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Thread: Serial.write() Bug

  1. #1
    Junior Member
    Join Date
    Sep 2019

    Serial.write() Bug

    Good Day everybody

    I am currently trying to use the Teensy 3.6 in order to sample a voltage signal with the ADC.
    For the moment I have set up an echo server with a serial connect between the Teensy and a julia coding evironment.
    I am sending unsigned 8 bit numbers in the range from 0 - 255 and receiving the same numbers back.

    My results seem to show that I receive all numbers except 17 and 19. On investigation I found that it is receiving the numbers but does not write them to the serial connection when calling serial.write.
    My source code is shown below

    void setup() {
    Serial.begin(9600); // Open a serial coms channel

    void loop() {
    if (Serial.available()){ // Waiting for commands from the computer
    uint8_t input =; // read the command
    if (input == 19) Serial.write(0b000010010); //Test to see if 19 is recieved
    else Serial.write(input);

    I have tried the same code on the arduino uno and it works perfectly

  2. #2
    Junior Member
    Join Date
    Sep 2019
    Update: for reading the values output by the teensy, I am currently using the Julia LibSerialPort library

    using LibSerialPort

    # Clear buffer
    while (bytesavailable(sp)>0)


    for n = NStart:NEnd
    #a = string("",n)
    #println("writing ",UInt8(n))


    println("Bytes written ",BytesWritten)

    println("Bytes available:",BytesAvailable)


    for n = 1:BytesAvailable

  3. #3
    Senior Member+ KurtE's Avatar
    Join Date
    Jan 2014
    Sorry I have no idea about Julia and how it works. I know on Linux when I am talking to some of these Serial devices, my C code will use the termios library code to turn off some of the special character processing.

    And I am not sure if 17 and 19 are special here or not.

    Again I am guessing this is on the Linux/Julia side and not a teensy issue.

  4. #4
    Senior Member PaulStoffregen's Avatar
    Join Date
    Nov 2012
    My guess is a wrong Unix/Linux line discipline setting. The Linux kernel basically messes with incoming & outgoing data in ways that certain terminals need, which is great if you're using those terminals, and terribly frustrating if you're not. When you run software that doesn't explicitly configure the line discipline, then you're at the mercy of whatever default your system and kernel might have.

    Here's a quick way to check.

    0: Make sure you have the latest udev rule file installed. The last thing you need is ModemManager making everything much harder! Older versions of this file didn't have ID_MM_PORT_IGNORE, and newer ModemManager has a "feature" to disregard ID_MM_DEVICE_IGNORE under certain settings which recently became the defaults on Ubuntu & other distros. (FWIW, the ModemManager devs have fixed ID_MM_DEVICE_IGNORE upstream, but it'll be at least a year or two until it filters downstream to long-term stable distros)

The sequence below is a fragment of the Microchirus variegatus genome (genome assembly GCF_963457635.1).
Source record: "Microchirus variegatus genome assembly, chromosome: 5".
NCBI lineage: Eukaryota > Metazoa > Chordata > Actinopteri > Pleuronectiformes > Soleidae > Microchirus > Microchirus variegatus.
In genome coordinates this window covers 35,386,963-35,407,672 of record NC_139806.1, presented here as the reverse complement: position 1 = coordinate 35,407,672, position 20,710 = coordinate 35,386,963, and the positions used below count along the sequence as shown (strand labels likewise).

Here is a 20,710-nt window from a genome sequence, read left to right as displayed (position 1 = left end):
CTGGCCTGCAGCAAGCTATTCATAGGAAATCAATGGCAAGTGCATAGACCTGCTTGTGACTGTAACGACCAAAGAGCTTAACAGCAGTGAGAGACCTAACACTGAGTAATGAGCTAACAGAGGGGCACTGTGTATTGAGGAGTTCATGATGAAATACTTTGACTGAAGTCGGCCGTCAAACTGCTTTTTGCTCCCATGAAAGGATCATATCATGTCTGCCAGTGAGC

1: Stop whatever other software your Linux machine is running that accesses the serial device

    2: Run Arduino and upload your program again

    3: Select your Teensy in Tools > Ports. Select it from the "Teensy Ports" part of the menu, not "Serial ports".

    4: Open the Serial Monitor window. This will cause Arduino to open the serial device for the first time (uploading is done by HID, not serial). During the opening process, the serial monitor will configure the serial device for "raw" line discipline, which tells the kernel to just let all data through as-is.

    5: Close the Serial Monitor window. Ok to leave Arduino running.

    6: Now run your other software. The line discipline setting from Arduino's Serial Monitor should be in effect, if you haven't unplugged the cable or uploaded again, and if your software doesn't configure any specific line discipline setting.

    Does it now work properly?
    Last edited by PaulStoffregen; 09-14-2019 at 02:43 PM.

  5. #5
    Senior Member
    Join Date
    Oct 2012
    Portland OR
    You are thinking of them as numbers, but I'll bet something on the OS side is thinking of them as ASCII control characters.
    Decimal 17 and 19 are DC1 and DC3, aka Control-Q and Control-S, often (well, historically) used as software flow control symbols XON and XOFF.

  6. #6
    Senior Member PaulStoffregen's Avatar
    Join Date
    Nov 2012
    The (likely) reason it works perfectly with Arduino Uno is because Arduino does use serial for uploading, and Arduino Uno has a dedicated USB-serial chip. As a result, your PC sees the same device continuously connected. When Uno reboots, it's only the microcontroller. The USB chip does not reboot, so it's still the same USB port. And during uploading, the Arduino software opens the serial port and configures the line discipline, which leaves the port with those settings when you later run other non-Arduino software.

    Teensy is a native USB device. There's no separate USB-serial chip. That means you get much faster communication and Teensy can implement non-serial devices. But it also means the USB disconnects each time you reboot. To your PC, it looks as if you very rapidly unplugged and reconnected the USB cable.

    On top of that, uploading with Teensy is done using HID protocol, not serial. So the uploading process never touches any serial devices. Nothing in the normal uploading (without opening the serial monitor) ever would configure serial line discipline settings.

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